You’ve been locked down and staring at the walls for months. It’s time for a change of scene.
But galleries are closed. You don’t know anyone who works for one. You don’t run with an art-savvy crowd. You’ve never been invited to an exhibition opening. And let’s say you’ve got $500 to spend, tops.
Sure, you could fill the empty space with a big Ikea canvas print of stags in the mist or wind-blown sand dunes. But you want something original, something made by actual human hands.
So how do you get some real art on your walls in lockdown without breaking the bank?
Think before you buy
Consider your space, says Sarah Johnson, a Sydney-based interior designer.
“If you are on a tight budget, start with a collection of smaller art works, such as a photographic print, a painted plate, colourful ceramics, or a small set of prints, and make a mini-gallery hang of them,” she says. “Lots of small pieces bring personality to a space.”
If you prefer a more minimal vibe, “choose one big impact piece that really tells a story or transports you to another place”, Johnson says. “Photographic artworks can make affordable big statements.”
Art can go in any room, Johnson adds, so go ahead and put art in your kitchen if you want. “Fill those funny little spaces above the coffee machine or next to the door. It’s important to have a bit of fun in the practical hubs like the kitchen or bathroom.”
Can I buy art online?
You can! Whether your budget is $100 or $100m, the entire art market is yours to browse at any time and without a gallery assistant at your shoulder quietly assessing your net worth.
The Australian art website Bluethumb is a good place to start browsing, refine your ideas and see what is available in your price range. A startup in 2012, it’s now one of the big players in the local market and caters to all tastes and depths of pocket. You can search more than 230,000 listed artworks by artist, style, size and orientation (landscape or portrait), and price bracket.
A limited budget doesn’t necessarily mean you are confined to postage stamp-sized works. You can buy big, colourful paintings 150cm wide or more, for less than $500.
Artfinder is a venture-capital backed marketplace based in London and Miami, Florida. Again, you can refine your search by size, style and price, with several pages of work by Australian artists available for $100 and up. It also has a no-questions-asked returns and refund policy.
Sydney-based site Art Edit offers magazine-style content (home design inspiration, expert advice, and so on) and a saleroom, searchable by price. It also offers free shipping.
State of the Art Gallery is worth a look, too. Founded in 2014 as a showcase for recent art school graduates, each piece is selected by a “curatorial panel” and works on offer begin at $95. There’s also an interesting selection of South African works (the site’s creator hails from Cape Town).
Just about every commercial gallery will have a website you can browse, though many don’t display prices. Chances are, if it says something such as “price on request”, it’s out of most people’s range. Art Guide Australia and Art Almanac have comprehensive nationwide gallery listings.
I want a work of Indigenous art. Where do I go?
It is possible to buy a visually arresting traditional Indigenous artwork or craft piece at an entry-level price, but there are some things you want to get right.
Firstly, you want to ensure that the artists are being paid properly and promptly for their work. The exploitation of Indigenous artists has been widely reported over the years and, though much of it has been stamped out, it still goes on.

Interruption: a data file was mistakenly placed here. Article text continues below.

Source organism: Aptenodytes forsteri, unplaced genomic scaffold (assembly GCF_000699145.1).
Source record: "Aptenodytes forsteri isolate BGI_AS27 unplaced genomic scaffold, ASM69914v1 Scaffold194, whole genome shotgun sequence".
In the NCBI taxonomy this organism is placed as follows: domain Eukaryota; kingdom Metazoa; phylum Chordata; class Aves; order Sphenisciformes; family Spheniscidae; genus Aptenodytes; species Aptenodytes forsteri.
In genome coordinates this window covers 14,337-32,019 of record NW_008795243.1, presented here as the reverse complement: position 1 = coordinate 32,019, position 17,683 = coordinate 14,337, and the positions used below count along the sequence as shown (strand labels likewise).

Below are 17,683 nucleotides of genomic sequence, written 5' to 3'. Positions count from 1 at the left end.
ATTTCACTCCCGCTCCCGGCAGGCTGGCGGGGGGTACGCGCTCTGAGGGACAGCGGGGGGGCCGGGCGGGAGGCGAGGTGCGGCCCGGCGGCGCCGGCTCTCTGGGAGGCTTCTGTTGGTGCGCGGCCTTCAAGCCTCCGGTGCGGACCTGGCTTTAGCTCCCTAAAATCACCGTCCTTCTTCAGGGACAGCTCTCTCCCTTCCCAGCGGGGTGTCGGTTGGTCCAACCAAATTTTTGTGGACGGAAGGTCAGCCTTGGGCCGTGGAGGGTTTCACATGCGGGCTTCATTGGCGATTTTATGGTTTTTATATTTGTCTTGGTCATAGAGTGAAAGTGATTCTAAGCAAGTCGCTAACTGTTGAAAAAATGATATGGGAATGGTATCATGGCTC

Look for online galleries that have signed up to the Indigenous Art Code. If it costs more than $250 and it’s the real deal, there should be a certificate of provenance with details about the artwork and its author. Insist on it.
Community-owned and operated art centres are a great source of information and inspiration, for example the Arnhem, Northern and Kimberley Aboriginal Artist (ANKA), the Aboriginal Art Centre Hub of WA (AACHWA) and Desart.
What if I’m afraid of commitment?
Artbank has been renting out artworks to the corporate sector and individuals for more than 40 years and its collection has grown to more than 10,000 works. Annual rentals start from as little as $165 per work (with a minimum annual spend of $550, which includes delivery and hanging). You can browse the entire collection safe in the knowledge that, if you change your mind about an artwork, you won’t have to live with your decision for very long.
Can you contact an artist directly?
You sure can, says portraitist Tom Christophersen. Visual artists have embraced Instagram as a shopfront. “I love it when people get in touch,” he says. “Right now, I sell a lot more via Instagram than any other channel, through my stories and people messaging me.”
If you have a specific idea – a sketch of a loved one,a particular view or landscape, even a larger-than-life portrait of your cat covered in glitter – you can commission an artist, says Christophersen. “But for less than $500 with an established artist, it will be on the small side, an A4 or A5 size. Again, check out the artist’s bio and that will give you an indication of the rates they accept. Personally, I always find it a bit of a thrill when someone gets in touch with an idea of their own.”
Above all, don’t be nervous, he says. There is no such thing as a silly idea and most artists aren’t the garret-dwelling loners of popular myth. “If an artist is on social media, it’s because they want to be social.”
Before you commission a work, “do as much research as you can”, says Christophersen. “Talk to the artist, look through their portfolio and be as sure as you can be before you hand over your money.”
You can even ask for a mock-up during the commissioning process, he adds. “It’s a bit like getting a haircut. You go into the salon with an idea of what you like and then everything else is negotiation.”
Will my artwork appreciate in value?
This isn’t something you can bank on. Treat your purchase as an investment in present-day contentment rather than future financial security. Buy it because you like it – that way, you might find you’ve got a friend for life.